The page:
…possesses an administrative and legal order subject to change by legislation, to which the organised corporate activity of the administrative staff, which is also regulated by legislation, is oriented. This system of order claims binding authority, not only over members of the state, the citizens, most of whom have obtained membership by birth, but also to a very large extent, over all action taking place in the area of its jurisdiction. It is thus a compulsory association with a territorial state. Further-more, to-day, the use of force is regarded as legitimate only so far as it is permitted by the state or prescribed by it (Weber, 1968).
Put in other words, the state is that entity which is characterised by territoriality, people, independence, government, and has monopoly over the legitimate use of force. A Weberian definition of the state does not convey the class nature of contemporary society over which a Marxist concept does a great deal of justice. The dominant class in a capitalist society invariably constitute the ruling class that controls the means of production and constitute the governing class hence Marx and Engels (1998, p. 5) definition of the state, that is, “The executive of the modern state is but a committee for managing the common affairs of the whole bourgeoisie”. Miliband (1969, pp. 265-266) further espouses the historical mission of the state as he argues that the state in a class society is “primarily and inevitably the guardian and protector of the economic interest which are dominant in them. Its ‘real’ purpose and mission is to ensure their continued predominance, not to prevent it”. The Weberian conception of the state gained salience in the international community that invests and reifies sovereign equality of states. Empirical content of statehood that formed the basis of legitimation of the state was never on the radar of international players until the end of bipolarity with new rules of engagement, namely the ‘responsibility to protect’ of the United Nations and the principle of ‘non-indifference’ of the African Union. Whatever other values abstracted into the conception of the state today, the point of departure must be the Weberian moorings already sketched above. A problematic content of the state is the population. This is a complex demographic entity because in the context of the state, it habours nations, the notion of which I now turn.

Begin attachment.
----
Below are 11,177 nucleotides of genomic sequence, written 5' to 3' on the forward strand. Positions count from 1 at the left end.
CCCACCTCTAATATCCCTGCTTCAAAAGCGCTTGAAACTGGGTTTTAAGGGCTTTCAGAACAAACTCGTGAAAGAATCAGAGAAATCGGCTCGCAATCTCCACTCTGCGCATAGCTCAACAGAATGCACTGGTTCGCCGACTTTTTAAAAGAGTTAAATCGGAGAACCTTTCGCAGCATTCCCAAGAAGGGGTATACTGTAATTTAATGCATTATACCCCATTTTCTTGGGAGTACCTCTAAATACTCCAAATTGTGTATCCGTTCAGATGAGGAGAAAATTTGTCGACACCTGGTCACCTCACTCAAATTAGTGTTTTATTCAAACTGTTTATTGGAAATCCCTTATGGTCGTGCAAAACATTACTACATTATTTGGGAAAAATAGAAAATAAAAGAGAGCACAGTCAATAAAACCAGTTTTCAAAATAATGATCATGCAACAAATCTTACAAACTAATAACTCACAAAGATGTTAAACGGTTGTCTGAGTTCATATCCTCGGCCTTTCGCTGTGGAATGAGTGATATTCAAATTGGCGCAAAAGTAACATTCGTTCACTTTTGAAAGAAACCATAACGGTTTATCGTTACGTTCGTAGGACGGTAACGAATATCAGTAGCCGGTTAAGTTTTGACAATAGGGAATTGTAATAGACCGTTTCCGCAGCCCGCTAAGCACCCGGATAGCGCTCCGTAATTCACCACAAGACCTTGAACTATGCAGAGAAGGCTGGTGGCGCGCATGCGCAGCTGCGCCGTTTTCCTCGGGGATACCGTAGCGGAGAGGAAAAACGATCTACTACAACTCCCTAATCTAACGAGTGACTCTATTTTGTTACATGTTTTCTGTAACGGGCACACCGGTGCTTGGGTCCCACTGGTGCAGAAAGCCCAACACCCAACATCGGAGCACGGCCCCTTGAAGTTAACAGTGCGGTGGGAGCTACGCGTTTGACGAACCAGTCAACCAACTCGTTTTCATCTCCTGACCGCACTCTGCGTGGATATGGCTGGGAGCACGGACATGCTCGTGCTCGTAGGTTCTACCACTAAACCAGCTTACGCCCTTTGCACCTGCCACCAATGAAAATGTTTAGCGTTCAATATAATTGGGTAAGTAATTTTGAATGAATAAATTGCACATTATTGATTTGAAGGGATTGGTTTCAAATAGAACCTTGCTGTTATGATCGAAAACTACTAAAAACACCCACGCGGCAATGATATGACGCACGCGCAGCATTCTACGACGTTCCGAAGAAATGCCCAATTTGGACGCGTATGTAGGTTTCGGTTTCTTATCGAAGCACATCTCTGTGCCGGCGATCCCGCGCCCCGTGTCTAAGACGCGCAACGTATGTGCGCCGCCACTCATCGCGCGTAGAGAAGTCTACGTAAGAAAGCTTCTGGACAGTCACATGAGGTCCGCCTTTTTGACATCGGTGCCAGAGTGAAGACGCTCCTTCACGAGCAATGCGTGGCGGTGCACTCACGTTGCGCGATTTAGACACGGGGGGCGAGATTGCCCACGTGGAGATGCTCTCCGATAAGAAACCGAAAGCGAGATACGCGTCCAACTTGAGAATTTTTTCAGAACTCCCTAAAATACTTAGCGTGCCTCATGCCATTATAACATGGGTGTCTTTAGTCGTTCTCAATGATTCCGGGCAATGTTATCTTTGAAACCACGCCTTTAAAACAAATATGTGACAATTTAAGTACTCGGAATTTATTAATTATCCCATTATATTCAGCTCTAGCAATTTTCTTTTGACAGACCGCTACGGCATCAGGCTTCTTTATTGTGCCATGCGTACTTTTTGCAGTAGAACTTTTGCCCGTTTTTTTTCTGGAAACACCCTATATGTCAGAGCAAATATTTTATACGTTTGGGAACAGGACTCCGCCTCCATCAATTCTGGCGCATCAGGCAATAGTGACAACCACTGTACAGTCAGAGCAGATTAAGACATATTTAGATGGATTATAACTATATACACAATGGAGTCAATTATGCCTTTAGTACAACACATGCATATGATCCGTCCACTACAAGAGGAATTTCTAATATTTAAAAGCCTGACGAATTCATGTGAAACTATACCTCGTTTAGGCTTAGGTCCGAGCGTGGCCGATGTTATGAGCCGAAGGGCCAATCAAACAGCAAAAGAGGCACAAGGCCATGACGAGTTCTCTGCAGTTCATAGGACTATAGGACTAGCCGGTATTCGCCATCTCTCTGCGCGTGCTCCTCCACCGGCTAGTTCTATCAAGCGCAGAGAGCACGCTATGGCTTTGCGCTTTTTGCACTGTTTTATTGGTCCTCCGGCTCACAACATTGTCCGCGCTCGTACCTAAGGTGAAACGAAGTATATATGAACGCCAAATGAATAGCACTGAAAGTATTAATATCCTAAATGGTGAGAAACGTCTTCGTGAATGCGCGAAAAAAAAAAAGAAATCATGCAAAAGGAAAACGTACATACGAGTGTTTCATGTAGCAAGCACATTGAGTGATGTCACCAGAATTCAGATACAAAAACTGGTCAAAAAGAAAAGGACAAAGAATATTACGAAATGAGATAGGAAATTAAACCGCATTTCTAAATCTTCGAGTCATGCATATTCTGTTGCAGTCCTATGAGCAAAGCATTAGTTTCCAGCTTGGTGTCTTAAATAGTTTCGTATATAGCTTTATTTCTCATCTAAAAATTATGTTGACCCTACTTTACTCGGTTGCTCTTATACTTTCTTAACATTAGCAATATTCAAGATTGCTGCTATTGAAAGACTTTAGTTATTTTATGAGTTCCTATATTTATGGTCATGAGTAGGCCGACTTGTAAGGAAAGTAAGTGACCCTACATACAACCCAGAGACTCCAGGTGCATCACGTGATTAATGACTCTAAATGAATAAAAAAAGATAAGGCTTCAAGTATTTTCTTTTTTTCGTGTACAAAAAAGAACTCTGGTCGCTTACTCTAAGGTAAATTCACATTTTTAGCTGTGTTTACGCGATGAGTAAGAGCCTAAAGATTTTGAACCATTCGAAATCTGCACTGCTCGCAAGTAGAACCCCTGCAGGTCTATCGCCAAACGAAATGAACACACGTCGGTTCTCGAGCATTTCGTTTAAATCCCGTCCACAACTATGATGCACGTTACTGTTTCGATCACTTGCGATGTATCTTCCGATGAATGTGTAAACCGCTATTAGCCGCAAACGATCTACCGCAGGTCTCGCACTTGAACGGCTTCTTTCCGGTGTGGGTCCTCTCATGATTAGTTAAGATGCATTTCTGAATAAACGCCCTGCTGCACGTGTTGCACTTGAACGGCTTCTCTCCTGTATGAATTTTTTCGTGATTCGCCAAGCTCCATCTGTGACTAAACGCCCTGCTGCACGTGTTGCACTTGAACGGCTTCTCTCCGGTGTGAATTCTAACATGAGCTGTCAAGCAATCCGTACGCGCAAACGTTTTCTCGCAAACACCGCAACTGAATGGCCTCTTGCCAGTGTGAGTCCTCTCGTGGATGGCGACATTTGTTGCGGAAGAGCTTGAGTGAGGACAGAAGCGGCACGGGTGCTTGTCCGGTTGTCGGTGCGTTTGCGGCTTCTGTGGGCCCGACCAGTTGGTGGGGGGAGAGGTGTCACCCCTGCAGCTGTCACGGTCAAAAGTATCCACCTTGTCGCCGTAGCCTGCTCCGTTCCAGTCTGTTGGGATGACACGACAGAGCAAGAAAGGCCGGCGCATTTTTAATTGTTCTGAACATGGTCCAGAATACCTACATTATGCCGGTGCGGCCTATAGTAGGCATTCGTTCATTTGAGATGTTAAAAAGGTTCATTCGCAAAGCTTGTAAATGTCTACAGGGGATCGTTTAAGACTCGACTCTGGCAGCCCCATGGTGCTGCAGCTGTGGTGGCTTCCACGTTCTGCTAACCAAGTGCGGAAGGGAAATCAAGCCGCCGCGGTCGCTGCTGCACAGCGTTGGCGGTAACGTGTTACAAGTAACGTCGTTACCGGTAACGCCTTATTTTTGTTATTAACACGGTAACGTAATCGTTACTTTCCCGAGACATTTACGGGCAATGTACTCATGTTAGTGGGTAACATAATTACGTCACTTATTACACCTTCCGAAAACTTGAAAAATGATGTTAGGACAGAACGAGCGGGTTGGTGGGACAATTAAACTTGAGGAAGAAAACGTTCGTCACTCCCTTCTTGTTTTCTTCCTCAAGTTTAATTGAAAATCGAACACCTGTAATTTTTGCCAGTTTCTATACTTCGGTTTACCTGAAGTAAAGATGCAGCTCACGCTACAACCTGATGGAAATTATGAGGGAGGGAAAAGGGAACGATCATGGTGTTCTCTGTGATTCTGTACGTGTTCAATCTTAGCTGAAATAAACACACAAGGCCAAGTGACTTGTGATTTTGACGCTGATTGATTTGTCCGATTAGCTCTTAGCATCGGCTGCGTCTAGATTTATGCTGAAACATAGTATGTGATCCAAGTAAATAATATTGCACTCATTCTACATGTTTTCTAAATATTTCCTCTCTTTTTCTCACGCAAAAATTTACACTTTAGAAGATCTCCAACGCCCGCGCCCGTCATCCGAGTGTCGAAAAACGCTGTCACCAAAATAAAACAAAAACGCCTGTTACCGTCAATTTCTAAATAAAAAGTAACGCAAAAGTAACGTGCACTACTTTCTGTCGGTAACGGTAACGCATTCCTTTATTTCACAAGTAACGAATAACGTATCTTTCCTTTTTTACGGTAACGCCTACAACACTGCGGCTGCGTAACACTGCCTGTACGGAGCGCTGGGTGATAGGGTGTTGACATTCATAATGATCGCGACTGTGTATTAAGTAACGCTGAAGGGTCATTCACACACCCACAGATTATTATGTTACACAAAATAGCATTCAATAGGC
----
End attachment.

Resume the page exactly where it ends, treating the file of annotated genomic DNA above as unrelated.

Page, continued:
Professor Akhaine of the Department of Political Science, Lagos State University, delivered this lead paper at the Faculty of Social Sciences International Conference, Ambrose Alli University, Ekpoma, Edo State, Nigeria